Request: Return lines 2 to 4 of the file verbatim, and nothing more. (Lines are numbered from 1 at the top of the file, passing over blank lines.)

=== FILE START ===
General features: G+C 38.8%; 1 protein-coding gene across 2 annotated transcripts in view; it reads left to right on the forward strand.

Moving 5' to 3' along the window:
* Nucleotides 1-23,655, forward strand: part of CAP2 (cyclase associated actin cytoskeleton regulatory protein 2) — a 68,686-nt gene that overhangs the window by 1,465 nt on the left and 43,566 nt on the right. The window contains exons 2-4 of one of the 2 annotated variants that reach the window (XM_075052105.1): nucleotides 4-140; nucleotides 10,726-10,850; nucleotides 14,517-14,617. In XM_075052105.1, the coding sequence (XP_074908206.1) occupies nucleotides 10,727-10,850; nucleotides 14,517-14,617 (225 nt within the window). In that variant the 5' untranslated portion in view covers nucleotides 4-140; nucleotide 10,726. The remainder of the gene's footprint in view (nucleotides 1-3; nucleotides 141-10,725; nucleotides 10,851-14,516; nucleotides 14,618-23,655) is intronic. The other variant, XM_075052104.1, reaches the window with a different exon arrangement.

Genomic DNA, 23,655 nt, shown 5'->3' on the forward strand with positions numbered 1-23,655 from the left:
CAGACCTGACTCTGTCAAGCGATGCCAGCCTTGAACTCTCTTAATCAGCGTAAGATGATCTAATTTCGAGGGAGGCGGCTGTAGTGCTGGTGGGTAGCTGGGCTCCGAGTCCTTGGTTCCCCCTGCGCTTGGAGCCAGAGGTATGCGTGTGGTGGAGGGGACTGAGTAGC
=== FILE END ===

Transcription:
Moving 5' to 3' along the window:
* Nucleotides 1-23,655, forward strand: part of CAP2 (cyclase associated actin cytoskeleton regulatory protein 2) — a 68,686-nt gene that overhangs the window by 1,465 nt on the left and 43,566 nt on the right. The window contains exons 2-4 of one of the 2 annotated variants that reach the window (XM_075052105.1): nucleotides 4-140; nucleotides 10,726-10,850; nucleotides 14,517-14,617. In XM_075052105.1, the coding sequence (XP_074908206.1) occupies nucleotides 10,727-10,850; nucleotides 14,517-14,617 (225 nt within the window). In that variant the 5' untranslated portion in view covers nucleotides 4-140; nucleotide 10,726. The remainder of the gene's footprint in view (nucleotides 1-3; nucleotides 141-10,725; nucleotides 10,851-14,516; nucleotides 14,618-23,655) is intronic. The other variant, XM_075052104.1, reaches the window with a different exon arrangement.

Genomic DNA, 23,655 nt, shown 5'->3' on the forward strand with positions numbered 1-23,655 from the left: